that last year 70 per cent of 16-year-olds remained in full-time
education, mirroring national figures, but only four per cent
participated in work-based training, compared with nine per cent
- most teaching in the schools and sixth form college was good and a
large proportion was outstanding;
- many students in the sixth form college and three large sixth forms
perform in A levels well above the expectations generated by their
GCSE results. This is not the case in the smaller sixth forms;
- the choice of subjects in small sixth forms is limited;
-there is no collaboration between sixth forms to extend this choice;
- completion rates are mostly satisfactory in school sixth forms, but
low in colleges;
- students' results vary from above to well below national norms,
both in terms of pass rates and average point scores;
- teaching of key skills is a weakness in all sectors;
- learners with low levels of literacy and numeracy have little
access to work-based training at foundation level;
- good provision is made for special needs students.
The report also notes that 16 -19 education and training in
Wandsworth lack strategic direction and cohesive planning.
It says that plans for a new college in neighbouring Lambeth and
closure of GCE A level provision by the two general FE colleges in
Wandsworth make cross-borough planning, in conjunction with the
london central learning and skills council (LSC), an urgent priority.
Joint planning and collaboration should ensure access within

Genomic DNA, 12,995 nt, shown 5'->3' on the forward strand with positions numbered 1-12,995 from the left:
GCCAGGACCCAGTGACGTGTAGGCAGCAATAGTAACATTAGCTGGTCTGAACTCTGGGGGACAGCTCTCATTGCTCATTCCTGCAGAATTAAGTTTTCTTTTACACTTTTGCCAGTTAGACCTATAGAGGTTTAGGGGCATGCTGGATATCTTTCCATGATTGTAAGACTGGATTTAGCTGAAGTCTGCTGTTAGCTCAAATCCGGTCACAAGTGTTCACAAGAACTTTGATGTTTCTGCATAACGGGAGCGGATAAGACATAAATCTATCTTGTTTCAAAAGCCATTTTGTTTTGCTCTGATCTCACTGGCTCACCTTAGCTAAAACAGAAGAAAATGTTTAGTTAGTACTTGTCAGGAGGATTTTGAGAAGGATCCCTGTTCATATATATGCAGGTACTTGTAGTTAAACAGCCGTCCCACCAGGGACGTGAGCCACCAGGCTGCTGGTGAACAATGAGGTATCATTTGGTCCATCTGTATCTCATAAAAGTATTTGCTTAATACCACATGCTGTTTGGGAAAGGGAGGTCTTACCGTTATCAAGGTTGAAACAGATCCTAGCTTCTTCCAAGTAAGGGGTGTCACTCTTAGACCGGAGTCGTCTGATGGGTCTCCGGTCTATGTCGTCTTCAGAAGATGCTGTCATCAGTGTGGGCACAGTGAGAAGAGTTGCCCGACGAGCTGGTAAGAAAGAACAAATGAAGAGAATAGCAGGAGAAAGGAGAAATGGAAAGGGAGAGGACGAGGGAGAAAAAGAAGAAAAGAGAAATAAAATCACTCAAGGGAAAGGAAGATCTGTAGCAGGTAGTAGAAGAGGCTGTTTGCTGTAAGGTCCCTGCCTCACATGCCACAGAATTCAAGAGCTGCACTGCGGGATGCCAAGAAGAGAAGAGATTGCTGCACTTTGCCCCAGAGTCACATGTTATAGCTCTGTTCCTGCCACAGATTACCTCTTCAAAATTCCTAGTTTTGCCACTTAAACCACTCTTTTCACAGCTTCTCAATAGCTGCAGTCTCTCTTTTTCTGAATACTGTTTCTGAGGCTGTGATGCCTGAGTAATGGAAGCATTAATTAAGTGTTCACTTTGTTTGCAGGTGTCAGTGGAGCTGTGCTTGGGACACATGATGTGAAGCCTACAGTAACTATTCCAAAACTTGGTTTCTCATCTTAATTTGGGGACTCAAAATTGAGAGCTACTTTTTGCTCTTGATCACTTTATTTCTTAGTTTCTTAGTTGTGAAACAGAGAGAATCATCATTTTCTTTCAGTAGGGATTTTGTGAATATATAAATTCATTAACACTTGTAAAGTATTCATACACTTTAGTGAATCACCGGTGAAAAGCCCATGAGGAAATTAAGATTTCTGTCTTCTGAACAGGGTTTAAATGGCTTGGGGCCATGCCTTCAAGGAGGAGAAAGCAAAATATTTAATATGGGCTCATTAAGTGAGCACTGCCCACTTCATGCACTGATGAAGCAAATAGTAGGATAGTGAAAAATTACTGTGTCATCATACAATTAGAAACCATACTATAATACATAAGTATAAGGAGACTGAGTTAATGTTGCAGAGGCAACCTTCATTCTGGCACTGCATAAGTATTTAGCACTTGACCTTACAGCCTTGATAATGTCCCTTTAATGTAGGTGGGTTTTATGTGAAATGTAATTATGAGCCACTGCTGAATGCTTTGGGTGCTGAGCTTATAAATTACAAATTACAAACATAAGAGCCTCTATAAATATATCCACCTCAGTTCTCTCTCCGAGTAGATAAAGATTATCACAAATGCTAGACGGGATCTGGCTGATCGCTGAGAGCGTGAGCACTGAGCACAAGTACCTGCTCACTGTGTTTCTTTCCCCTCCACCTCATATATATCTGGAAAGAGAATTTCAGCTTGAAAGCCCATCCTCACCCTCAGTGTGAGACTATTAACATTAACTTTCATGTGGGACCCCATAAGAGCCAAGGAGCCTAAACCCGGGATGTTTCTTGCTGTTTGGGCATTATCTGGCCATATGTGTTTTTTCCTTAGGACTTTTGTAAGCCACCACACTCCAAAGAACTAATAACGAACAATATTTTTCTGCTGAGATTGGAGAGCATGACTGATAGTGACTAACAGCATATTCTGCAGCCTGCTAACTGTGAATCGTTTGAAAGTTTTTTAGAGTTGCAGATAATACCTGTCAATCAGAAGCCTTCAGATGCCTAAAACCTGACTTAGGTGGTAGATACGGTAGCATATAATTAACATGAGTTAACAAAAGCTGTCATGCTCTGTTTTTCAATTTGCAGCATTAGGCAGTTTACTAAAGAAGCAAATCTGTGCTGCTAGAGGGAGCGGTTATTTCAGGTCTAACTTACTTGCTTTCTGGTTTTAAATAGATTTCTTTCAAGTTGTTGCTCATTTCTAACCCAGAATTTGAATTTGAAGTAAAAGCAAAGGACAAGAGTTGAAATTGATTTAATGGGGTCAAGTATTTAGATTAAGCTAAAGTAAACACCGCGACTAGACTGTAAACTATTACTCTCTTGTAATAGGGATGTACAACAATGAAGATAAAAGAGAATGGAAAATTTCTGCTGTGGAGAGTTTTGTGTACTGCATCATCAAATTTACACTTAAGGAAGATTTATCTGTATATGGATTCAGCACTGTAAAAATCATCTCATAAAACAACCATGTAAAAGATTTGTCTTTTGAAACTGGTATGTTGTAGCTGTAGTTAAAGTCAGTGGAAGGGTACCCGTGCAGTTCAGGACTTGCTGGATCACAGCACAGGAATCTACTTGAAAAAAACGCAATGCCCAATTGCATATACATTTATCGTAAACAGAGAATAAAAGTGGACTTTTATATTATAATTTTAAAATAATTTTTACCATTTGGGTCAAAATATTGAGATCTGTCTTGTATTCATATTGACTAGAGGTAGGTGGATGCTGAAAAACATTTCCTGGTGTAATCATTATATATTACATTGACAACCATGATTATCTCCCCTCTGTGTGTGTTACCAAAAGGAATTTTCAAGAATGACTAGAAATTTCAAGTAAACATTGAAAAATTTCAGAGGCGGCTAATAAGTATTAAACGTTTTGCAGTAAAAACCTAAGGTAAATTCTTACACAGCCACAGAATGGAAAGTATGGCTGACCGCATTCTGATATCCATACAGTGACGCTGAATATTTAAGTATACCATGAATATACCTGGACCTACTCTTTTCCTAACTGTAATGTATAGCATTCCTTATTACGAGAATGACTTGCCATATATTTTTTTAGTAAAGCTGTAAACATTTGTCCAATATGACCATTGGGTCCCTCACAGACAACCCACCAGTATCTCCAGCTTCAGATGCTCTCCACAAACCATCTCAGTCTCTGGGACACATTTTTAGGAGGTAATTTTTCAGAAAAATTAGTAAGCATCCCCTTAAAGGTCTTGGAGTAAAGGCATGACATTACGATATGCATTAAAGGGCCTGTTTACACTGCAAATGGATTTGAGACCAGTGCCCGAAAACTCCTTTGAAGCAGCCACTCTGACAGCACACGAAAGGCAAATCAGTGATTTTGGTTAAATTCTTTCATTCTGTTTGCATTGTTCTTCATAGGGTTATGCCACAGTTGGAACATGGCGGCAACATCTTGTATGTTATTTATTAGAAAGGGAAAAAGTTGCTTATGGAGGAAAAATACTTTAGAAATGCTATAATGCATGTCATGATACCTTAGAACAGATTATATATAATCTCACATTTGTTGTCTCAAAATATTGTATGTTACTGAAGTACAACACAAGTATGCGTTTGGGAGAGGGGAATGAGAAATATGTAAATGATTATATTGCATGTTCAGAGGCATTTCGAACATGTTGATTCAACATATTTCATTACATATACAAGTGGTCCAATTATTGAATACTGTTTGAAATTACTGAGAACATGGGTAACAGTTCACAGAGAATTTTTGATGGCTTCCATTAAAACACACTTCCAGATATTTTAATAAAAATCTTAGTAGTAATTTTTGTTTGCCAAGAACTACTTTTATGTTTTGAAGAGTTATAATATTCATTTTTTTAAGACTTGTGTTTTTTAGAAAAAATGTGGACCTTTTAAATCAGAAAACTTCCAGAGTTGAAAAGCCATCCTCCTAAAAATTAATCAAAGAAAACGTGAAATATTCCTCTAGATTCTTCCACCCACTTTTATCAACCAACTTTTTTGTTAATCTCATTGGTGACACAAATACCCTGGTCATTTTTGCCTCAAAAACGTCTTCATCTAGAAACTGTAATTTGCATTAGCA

institutions to an appropriately broad curriculum for all young
people, especially those in small sixth forms.
Urgent action is needed to ensure sufficient high quality provision
is made to meet actual and potential demand.
Attention should also be paid to significant gaps in work-based
training provision across the borough. In planning, account should be
taken of local labour market information and employers' needs, the
Mike Tomlinson, chief inspector of schools, said:
'It is encouraging to see good teaching being done in Wandsworth, and the
good value in the larger sixth forms and sixth form college. A new
strategy is needed, to ensure all young people will have access to an
appropriate range of educational and training courses.'
1. The report on the 16-19 area-wide inspection of Wandsworth is
published on the OFSTED web site. Media Copies of the reports are
being sent to all the providers of post-16 education and training
in each area, as well as to a number of other organisations, such
as careers services.
2. From autumn 1999, OFSTED has led area-wide inspections of 16-19
education and training. Inspections have concentrated mainly,
although not exclusively, on areas where the challenge to raise
achievement and participation is particularly acute.
3. Inspectors make judgements on access, the standards achieved by
students,the curricula, the quality of teaching and learning, the
support and guidance for students, management, strategy and cost
4. OFSTED is a non-ministerial government department established
under the Education (Schools) Act 1992 to take responsibility for the
inspection of all schools in England. Its inspection role also
includes the inspection of local education authorities, teacher
training institutions, youth work and all 16-19 education. Since
September 2001 OFSTED has had responsibility for the regulation of
early years childcare, including childminders.